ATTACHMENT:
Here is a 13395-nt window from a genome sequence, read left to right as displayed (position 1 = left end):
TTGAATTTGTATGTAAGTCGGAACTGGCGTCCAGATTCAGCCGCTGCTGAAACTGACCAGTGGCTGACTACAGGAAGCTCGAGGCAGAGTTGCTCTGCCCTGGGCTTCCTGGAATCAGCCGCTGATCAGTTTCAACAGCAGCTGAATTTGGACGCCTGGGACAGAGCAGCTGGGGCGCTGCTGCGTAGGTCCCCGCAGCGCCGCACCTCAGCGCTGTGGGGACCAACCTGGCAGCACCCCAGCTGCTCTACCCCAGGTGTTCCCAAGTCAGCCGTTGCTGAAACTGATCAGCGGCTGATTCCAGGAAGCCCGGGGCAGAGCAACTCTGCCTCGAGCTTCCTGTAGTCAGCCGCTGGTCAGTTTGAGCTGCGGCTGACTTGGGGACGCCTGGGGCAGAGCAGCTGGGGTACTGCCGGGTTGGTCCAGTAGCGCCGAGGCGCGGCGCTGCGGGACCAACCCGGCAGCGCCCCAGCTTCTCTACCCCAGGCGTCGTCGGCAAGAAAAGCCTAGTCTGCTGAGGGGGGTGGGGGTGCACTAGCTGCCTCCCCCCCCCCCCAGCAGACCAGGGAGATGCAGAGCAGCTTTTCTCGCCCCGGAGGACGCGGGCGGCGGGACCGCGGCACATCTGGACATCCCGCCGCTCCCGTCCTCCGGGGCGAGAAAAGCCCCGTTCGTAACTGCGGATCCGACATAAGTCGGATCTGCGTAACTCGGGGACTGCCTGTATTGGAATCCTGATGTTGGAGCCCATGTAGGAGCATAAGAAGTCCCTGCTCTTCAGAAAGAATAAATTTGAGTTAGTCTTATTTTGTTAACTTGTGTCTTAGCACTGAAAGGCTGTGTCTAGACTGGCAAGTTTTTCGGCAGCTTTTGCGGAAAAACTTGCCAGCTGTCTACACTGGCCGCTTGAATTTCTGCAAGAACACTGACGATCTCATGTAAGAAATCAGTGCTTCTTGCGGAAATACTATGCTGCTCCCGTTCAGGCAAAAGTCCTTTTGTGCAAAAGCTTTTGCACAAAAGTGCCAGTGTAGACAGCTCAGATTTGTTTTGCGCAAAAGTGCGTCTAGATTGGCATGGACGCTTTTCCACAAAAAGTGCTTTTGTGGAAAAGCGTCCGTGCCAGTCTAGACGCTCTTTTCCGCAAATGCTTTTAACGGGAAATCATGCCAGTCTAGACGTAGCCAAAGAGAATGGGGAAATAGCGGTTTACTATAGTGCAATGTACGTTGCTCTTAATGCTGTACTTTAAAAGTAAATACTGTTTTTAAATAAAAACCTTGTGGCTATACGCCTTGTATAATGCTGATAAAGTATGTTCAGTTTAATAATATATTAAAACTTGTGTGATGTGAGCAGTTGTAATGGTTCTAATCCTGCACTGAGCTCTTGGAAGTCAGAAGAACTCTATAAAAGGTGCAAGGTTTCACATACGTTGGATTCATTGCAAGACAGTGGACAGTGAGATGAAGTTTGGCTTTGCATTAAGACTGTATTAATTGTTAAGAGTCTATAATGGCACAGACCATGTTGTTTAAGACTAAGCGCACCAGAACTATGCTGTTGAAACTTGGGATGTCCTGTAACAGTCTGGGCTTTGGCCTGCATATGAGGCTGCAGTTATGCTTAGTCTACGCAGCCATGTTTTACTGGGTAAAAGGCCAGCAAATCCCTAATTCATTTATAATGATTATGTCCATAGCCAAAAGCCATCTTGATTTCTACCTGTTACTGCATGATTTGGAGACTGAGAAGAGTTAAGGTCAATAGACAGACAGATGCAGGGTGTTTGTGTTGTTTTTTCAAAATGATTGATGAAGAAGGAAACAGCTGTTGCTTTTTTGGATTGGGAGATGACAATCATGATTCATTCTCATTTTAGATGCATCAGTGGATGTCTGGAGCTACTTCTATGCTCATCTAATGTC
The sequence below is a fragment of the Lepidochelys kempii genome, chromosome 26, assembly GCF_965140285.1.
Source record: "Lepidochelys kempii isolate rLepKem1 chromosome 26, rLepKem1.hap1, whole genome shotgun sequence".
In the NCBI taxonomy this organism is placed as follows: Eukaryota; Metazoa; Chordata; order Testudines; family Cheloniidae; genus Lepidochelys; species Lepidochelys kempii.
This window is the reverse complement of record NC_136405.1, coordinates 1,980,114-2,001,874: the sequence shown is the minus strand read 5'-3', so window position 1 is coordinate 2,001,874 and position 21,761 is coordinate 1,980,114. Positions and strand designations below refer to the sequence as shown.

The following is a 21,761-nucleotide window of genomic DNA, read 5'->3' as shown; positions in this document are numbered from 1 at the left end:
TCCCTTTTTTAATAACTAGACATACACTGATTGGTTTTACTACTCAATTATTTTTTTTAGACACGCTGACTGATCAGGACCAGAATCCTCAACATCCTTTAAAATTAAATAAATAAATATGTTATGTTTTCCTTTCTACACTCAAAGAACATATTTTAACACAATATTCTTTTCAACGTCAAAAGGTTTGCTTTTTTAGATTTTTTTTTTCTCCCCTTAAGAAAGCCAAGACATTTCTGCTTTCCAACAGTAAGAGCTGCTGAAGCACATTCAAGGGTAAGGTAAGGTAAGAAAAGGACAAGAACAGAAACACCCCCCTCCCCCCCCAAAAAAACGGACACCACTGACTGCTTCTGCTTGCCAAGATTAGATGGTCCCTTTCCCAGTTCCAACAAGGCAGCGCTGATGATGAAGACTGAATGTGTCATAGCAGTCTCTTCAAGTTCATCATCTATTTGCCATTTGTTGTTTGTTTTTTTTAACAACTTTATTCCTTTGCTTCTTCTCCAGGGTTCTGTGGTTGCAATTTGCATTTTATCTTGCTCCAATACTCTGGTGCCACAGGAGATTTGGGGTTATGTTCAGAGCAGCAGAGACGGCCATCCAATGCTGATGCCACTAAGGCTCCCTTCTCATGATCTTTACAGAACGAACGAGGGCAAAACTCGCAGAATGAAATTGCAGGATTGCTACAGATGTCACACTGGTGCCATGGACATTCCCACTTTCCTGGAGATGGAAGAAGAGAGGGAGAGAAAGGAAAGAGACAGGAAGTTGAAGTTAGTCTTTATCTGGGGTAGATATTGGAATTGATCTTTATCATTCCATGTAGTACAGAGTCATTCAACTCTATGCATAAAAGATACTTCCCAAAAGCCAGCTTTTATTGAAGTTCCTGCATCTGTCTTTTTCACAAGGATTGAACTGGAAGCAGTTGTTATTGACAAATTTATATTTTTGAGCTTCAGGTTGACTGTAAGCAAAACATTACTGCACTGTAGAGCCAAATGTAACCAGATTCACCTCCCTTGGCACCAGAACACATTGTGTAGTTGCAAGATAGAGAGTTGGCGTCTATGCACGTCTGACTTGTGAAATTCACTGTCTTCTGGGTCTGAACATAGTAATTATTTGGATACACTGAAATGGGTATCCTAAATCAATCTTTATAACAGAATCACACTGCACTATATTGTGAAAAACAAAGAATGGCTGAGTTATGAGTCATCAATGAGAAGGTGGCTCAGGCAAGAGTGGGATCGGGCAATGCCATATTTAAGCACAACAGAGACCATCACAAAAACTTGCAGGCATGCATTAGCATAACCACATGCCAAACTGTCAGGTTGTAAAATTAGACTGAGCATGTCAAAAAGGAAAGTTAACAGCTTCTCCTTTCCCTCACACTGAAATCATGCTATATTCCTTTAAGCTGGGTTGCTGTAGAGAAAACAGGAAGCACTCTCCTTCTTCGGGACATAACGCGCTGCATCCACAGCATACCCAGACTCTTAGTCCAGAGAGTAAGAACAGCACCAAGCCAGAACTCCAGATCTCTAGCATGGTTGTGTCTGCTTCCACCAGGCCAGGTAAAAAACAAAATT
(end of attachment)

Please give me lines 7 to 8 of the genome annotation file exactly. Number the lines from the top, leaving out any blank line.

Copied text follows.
The following is a 21,761-nucleotide window of genomic DNA, read 5'->3' as shown; positions in this document are numbered from 1 at the left end:
TCCCTTTTTTAATAACTAGACATACACTGATTGGTTTTACTACTCAATTATTTTTTTTAGACACGCTGACTGATCAGGACCAGAATCCTCAACATCCTTTAAAATTAAATAAATAAATATGTTATGTTTTCCTTTCTACACTCAAAGAACATATTTTAACACAATATTCTTTTCAACGTCAAAAGGTTTGCTTTTTTAGATTTTTTTTTTCTCCCCTTAAGAAAGCCAAGACATTTCTGCTTTCCAACAGTAAGAGCTGCTGAAGCACATTCAAGGGTAAGGTAAGGTAAGAAAAGGACAAGAACAGAAACACCCCCCTCCCCCCCCAAAAAAACGGACACCACTGACTGCTTCTGCTTGCCAAGATTAGATGGTCCCTTTCCCAGTTCCAACAAGGCAGCGCTGATGATGAAGACTGAATGTGTCATAGCAGTCTCTTCAAGTTCATCATCTATTTGCCATTTGTTGTTTGTTTTTTTTAACAACTTTATTCCTTTGCTTCTTCTCCAGGGTTCTGTGGTTGCAATTTGCATTTTATCTTGCTCCAATACTCTGGTGCCACAGGAGATTTGGGGTTATGTTCAGAGCAGCAGAGACGGCCATCCAATGCTGATGCCACTAAGGCTCCCTTCTCATGATCTTTACAGAACGAACGAGGGCAAAACTCGCAGAATGAAATTGCAGGATTGCTACAGATGTCACACTGGTGCCATGGACATTCCCACTTTCCTGGAGATGGAAGAAGAGAGGGAGAGAAAGGAAAGAGACAGGAAGTTGAAGTTAGTCTTTATCTGGGGTAGATATTGGAATTGATCTTTATCATTCCATGTAGTACAGAGTCATTCAACTCTATGCATAAAAGATACTTCCCAAAAGCCAGCTTTTATTGAAGTTCCTGCATCTGTCTTTTTCACAAGGATTGAACTGGAAGCAGTTGTTATTGACAAATTTATATTTTTGAGCTTCAGGTTGACTGTAAGCAAAACATTACTGCACTGTAGAGCCAAATGTAACCAGATTCACCTCCCTTGGCACCAGAACACATTGTGTAGTTGCAAGATAGAGAGTTGGCGTCTATGCACGTCTGACTTGTGAAATTCACTGTCTTCTGGGTCTGAACATAGTAATTATTTGGATACACTGAAATGGGTATCCTAAATCAATCTTTATAACAGAATCACACTGCACTATATTGTGAAAAACAAAGAATGGCTGAGTTATGAGTCATCAATGAGAAGGTGGCTCAGGCAAGAGTGGGATCGGGCAATGCCATATTTAAGCACAACAGAGACCATCACAAAAACTTGCAGGCATGCATTAGCATAACCACATGCCAAACTGTCAGGTTGTAAAATTAGACTGAGCATGTCAAAAAGGAAAGTTAACAGCTTCTCCTTTCCCTCACACTGAAATCATGCTATATTCCTTTAAGCTGGGTTGCTGTAGAGAAAACAGGAAGCACTCTCCTTCTTCGGGACATAACGCGCTGCATCCACAGCATACCCAGACTCTTAGTCCAGAGAGTAAGAACAGCACCAAGCCAGAACTCCAGATCTCTAGCATGGTTGTGTCTGCTTCCACCAGGCCAGGTAAAAAACAAAATT